Renovations at the Fred S. Engle Middle School are not disrupting classes, but community groups that regularly used the building for sports teams and other activities are worried where they will have to go.

E-mail rumors of the district cutting off all outside groups from using school property were so wide spread that School Board President Lynn Klingensmith began the Sept 24 board meeting with an announcement. "There is no movement on the part of the board to prohibit any use of any facilities by any group," she said.

Even though the board does not intend to exclude outside groups that have been using the middle school and other district buildings for years, the construction at the middle school has forced programs out of there, leaving them to try to fit into the already busy schedules at other buildings.

"It obviously had some implications. It was not our intention to appear to be uncooperative or unresponsive," Klingensmith said. "Unfortunately, we don't have a lot of facilities at our disposal. We do try to work with as many groups as possible including our own district related events."

AGRA (Avon Grove Recreation Association) gymnastics was one group that found itself without their usual practice space, but it appears at this point that they can be accommodated. AGRA and Red Hawks Basketball, as well as AGRA wrestling still have to find new spots for their teams.

Some of the teams may be able to shift to the Avon Grove Intermediate School, and the Middle School still may be available for one-time events like sports registrations, but not for a full sports season schedule.

"I think we're in good shape. There's still some work to do on AGRA gymnastics as well, and we're working on AGRA basketball. It's still a work in progress," Facilities Committee Chair Robert Weidenmuller said. He noted that his committee will be looking facility usage at their next meeting.

In other business, the district got a break in interest rates for it's planned bond refinancing, securing a rate of 2.46 percent for $15.5 million. By refinancing all of its bond issues, the district will save $437,000 over the life of the bonds, more than twice the original savings estimate.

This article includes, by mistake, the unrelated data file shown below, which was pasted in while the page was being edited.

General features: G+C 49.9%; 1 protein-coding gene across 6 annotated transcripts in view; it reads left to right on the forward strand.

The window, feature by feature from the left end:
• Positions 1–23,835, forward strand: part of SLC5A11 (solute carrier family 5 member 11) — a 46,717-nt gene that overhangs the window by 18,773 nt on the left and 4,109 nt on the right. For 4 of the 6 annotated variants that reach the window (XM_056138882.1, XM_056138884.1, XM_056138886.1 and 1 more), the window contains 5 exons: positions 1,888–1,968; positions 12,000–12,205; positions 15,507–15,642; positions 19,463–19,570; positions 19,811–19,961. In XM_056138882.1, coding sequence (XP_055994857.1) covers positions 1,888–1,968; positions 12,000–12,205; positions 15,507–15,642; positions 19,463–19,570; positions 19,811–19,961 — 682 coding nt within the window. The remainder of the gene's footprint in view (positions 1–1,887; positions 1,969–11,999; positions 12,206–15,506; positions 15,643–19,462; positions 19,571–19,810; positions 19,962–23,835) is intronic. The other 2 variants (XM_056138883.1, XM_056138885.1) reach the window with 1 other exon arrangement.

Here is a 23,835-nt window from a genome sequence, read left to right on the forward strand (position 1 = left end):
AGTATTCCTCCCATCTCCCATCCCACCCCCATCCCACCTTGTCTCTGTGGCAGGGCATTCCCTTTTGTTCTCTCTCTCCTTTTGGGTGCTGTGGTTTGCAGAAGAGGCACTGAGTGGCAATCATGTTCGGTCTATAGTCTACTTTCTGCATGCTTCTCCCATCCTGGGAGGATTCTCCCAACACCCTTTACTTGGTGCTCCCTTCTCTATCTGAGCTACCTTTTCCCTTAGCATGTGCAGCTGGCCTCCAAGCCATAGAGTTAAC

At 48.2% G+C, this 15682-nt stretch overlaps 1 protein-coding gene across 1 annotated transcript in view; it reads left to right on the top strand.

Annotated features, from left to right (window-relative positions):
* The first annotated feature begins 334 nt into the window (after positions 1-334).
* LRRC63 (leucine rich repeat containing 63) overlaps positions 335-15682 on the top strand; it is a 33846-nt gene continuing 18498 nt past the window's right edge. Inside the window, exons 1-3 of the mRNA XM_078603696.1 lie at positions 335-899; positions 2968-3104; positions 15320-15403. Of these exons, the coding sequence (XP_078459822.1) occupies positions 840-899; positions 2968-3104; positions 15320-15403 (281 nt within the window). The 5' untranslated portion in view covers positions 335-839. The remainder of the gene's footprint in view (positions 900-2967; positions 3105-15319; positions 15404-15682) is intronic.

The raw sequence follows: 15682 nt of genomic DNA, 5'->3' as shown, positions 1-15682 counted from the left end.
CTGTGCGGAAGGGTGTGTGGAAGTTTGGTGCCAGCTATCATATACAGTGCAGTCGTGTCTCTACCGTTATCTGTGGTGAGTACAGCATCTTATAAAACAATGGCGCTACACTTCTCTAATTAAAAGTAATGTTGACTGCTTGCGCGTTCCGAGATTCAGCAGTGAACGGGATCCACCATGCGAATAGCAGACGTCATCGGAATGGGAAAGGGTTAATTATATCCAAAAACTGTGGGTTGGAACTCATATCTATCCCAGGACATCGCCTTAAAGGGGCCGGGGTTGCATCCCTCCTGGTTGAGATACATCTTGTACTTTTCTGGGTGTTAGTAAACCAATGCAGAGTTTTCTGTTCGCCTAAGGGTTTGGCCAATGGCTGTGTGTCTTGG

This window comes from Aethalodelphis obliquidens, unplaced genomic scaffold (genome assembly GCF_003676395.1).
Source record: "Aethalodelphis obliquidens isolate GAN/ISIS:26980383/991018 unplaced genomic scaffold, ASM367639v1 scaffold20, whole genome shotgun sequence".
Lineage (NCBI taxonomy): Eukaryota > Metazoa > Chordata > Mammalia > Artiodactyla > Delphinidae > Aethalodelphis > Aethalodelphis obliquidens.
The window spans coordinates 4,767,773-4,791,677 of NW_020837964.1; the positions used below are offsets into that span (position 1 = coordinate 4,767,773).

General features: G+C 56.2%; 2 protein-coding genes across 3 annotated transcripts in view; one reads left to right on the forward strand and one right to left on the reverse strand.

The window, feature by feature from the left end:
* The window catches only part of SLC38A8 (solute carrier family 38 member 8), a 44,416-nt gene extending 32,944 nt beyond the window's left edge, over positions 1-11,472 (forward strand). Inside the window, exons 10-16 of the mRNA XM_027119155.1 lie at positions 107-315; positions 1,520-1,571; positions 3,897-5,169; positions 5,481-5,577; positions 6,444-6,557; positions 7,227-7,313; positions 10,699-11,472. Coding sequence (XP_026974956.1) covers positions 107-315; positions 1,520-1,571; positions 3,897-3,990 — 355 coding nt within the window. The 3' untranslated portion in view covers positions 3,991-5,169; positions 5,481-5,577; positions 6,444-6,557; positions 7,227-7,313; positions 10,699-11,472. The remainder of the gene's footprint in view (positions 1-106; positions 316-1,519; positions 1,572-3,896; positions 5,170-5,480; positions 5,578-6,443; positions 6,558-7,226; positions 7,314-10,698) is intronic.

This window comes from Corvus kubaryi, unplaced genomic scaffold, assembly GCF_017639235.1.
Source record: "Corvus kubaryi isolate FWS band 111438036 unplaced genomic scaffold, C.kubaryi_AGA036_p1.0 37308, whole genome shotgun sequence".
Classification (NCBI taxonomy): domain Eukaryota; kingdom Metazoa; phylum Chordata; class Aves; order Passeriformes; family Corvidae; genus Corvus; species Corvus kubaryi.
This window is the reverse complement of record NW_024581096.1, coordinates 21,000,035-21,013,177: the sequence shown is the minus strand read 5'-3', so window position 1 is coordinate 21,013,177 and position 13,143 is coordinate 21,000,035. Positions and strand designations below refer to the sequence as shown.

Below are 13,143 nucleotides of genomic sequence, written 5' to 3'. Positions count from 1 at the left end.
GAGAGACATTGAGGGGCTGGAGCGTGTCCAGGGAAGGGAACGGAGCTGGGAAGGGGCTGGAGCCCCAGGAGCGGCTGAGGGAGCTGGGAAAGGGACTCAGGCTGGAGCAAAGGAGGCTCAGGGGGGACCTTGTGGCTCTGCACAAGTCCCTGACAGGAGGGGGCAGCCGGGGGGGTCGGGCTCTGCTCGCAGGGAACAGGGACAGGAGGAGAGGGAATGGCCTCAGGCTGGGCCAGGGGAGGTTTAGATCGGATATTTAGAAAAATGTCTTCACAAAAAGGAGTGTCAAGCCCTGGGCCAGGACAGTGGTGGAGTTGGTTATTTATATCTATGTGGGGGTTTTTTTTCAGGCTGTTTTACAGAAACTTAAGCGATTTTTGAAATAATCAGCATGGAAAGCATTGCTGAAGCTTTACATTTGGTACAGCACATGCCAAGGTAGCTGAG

The board also heard a progress report from the schools. Based on PSSA testing, the district made Adequate Yearly Progress for the 2008-09 school year. Each of the schools also met AYP targets with the exception of the High School.

Overall, 84.0 percent of intermediate school students in grades 3 through 6 scored proficient or advanced in reading, and 90.1 percent scored proficient or advanced in mathematics. At the Middle School 88 percent of the students tested scored proficient or advanced in reading, and 91.5 percent scored proficient or advanced in math.

The high school met 19 out of 21 targets, but fell short in the Latino/Hispanic subgroup scores in reading and special education subgroup scores in mathematics. Overall, 75 percent of the 11th graders scored proficient or advanced in reading, and 65.5 percent scored proficient or advanced in math -- above the state average.

"Our vision is that all students will achieve academic excellence," said Assistant Superintendent of Curriculum and Instruction Margie Sharp. "We really are making nice progress here closing the achievement gap between those subgroups [up through eighth grade]."

The presentation also pointed out that the district's strategic plan includes increasing participation in higher-level mathematics courses at the secondary level, and continuing to expand advanced placement courses. Pre-algebra is being piloted at the intermediate school this year, with roughly 50 sixth-graders in the program.

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